To graph this linear equation, we will make a table of some points. We can plug in values for h\begin{align*}h\end{align*} to get values for m\begin{align*}m\end{align*}. For example:

m=8.15(1)=8.15\begin{align*}m=8.15(-1)=-8.15\end{align*}

n\begin{align*}n\end{align*} m\begin{align*}m\end{align*}
1\begin{align*}-1\end{align*} 8.15\begin{align*}-8.15\end{align*}
0\begin{align*}0\end{align*} 0\begin{align*}0\end{align*}
1\begin{align*}1\end{align*} 8.15\begin{align*}8.15\end{align*}
2\begin{align*}2\end{align*} 16.3\begin{align*}16.3\end{align*}

Next, we will graph each point, and then connect the points with a line.

### Practice

Sample explanations for some of the practice exercises below are available by viewing the following video. Note that there is not always a match between the number of the practice exercise in the video and the number of the practice exercise listed in the following exercise set. However, the practice exercise is the same in both. CK-12 Basic Algebra: Graphs of Linear Equations (13:09)

1. What are the solutions to an equation in two variables? How is this different from an equation in one variable?
2. Think of a number. Triple it, and then subtract seven from your answer. Make a table of values and plot the function that this sentence represents.

Graph the solutions to each linear equation by making a table and graphing the coordinates.

1. y=2x+7\begin{align*}y=2x+7\end{align*}
2. y=0.7x4\begin{align*}y=0.7x-4\end{align*}
3. y=61.25x\begin{align*}y=6-1.25x\end{align*}

Mixed Review

1. Find the sum: 38+1559\begin{align*}\frac{3}{8}+\frac{1}{5}-\frac{5}{9}\end{align*}.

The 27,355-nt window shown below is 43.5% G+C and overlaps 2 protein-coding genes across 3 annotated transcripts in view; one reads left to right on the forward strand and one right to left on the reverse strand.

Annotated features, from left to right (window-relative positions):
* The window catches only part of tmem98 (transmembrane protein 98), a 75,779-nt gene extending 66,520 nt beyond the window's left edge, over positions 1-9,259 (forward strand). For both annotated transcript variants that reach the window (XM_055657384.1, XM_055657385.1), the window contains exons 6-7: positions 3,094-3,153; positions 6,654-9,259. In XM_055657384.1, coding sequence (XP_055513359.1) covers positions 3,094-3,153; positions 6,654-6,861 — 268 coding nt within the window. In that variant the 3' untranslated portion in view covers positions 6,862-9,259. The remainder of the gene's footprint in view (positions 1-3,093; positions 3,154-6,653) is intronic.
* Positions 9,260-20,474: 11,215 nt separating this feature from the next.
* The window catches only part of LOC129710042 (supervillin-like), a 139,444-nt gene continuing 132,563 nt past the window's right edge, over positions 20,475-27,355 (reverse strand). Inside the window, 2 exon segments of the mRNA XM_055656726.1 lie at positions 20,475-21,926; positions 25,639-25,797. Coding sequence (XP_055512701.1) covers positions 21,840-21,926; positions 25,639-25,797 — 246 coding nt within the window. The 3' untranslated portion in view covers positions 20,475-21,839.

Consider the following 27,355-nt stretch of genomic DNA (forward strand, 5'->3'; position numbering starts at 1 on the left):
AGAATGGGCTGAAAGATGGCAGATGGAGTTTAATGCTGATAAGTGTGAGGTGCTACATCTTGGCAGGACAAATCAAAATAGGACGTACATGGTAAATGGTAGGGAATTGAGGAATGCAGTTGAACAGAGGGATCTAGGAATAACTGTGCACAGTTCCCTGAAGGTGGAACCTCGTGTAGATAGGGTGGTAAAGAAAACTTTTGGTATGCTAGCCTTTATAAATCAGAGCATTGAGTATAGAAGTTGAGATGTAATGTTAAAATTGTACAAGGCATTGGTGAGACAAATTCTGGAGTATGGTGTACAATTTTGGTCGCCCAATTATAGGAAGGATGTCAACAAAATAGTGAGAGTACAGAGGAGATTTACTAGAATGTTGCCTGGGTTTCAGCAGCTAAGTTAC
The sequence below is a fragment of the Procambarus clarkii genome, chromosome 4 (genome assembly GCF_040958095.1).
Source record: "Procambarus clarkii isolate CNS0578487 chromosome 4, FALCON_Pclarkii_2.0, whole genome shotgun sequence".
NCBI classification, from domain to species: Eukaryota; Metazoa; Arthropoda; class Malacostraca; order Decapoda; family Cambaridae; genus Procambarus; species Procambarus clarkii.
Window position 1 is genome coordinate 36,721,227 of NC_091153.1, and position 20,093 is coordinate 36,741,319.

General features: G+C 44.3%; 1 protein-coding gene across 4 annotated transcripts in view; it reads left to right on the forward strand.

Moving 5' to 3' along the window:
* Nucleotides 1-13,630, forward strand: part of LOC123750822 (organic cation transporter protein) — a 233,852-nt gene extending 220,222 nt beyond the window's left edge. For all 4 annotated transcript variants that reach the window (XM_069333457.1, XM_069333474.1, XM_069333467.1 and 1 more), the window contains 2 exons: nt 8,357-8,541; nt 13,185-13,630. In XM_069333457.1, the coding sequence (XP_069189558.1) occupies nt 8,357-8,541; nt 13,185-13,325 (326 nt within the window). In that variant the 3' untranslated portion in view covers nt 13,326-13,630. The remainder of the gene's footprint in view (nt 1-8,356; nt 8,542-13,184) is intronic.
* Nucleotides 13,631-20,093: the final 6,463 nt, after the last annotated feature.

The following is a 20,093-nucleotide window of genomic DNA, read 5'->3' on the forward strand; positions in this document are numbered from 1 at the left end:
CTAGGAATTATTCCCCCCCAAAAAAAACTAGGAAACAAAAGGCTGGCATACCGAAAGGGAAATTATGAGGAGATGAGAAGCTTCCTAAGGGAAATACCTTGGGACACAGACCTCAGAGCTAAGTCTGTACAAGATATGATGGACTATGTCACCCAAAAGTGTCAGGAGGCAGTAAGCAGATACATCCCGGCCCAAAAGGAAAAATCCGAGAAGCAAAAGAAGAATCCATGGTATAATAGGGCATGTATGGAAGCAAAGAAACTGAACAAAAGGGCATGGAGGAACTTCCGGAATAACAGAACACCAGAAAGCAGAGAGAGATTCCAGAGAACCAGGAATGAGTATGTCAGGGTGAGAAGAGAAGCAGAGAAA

2. Solve for m:0.05m+0.025(6000m)=512\begin{align*}m: 0.05m+0.025(6000-m)=512\end{align*}.
3. Solve the proportion for u:16u8=36u\begin{align*}u: \frac{16}{u-8}=\frac{36}{u}\end{align*}.
4. What does the Additive Identity Property allow you to do when solving an equation?
5. Shari has 28 apples. Jordan takes 14\begin{align*}\frac{1}{4}\end{align*} of the apples. Shari then gives away 3 apples. How many apples does Shari have?
6. The perimeter of a triangle is given by the formula Perimeter=a+b+c\begin{align*}Perimeter=a+b+c\end{align*}, where a,b,\begin{align*}a, b,\end{align*} and c\begin{align*}c\end{align*} are the lengths of the sides of a triangle. The perimeter of ABC\begin{align*}\triangle ABC\end{align*} is 34 inches. One side of the triangle is 12 inches. A second side is 7 inches. How long is the remaining side of the triangle?
7. Evaluate y216+10y+2x2\begin{align*}\frac{y^2-16+10y+2x}{2}\end{align*}, for x=2\begin{align*}x=2\end{align*} and y=2.\begin{align*}y=-2.\end{align*}

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### Vocabulary Language: English Spanish

linear equation

A linear equation has solutions that are the coordinates on a graphed line.

Cartesian Plane

The Cartesian plane is a grid formed by a horizontal number line and a vertical number line that cross at the (0, 0) point, called the origin.

Slope

Slope is a measure of the steepness of a line. A line can have positive, negative, zero (horizontal), or undefined (vertical) slope. The slope of a line can be found by calculating “rise over run” or “the change in the $y$ over the change in the $x$.” The symbol for slope is $m$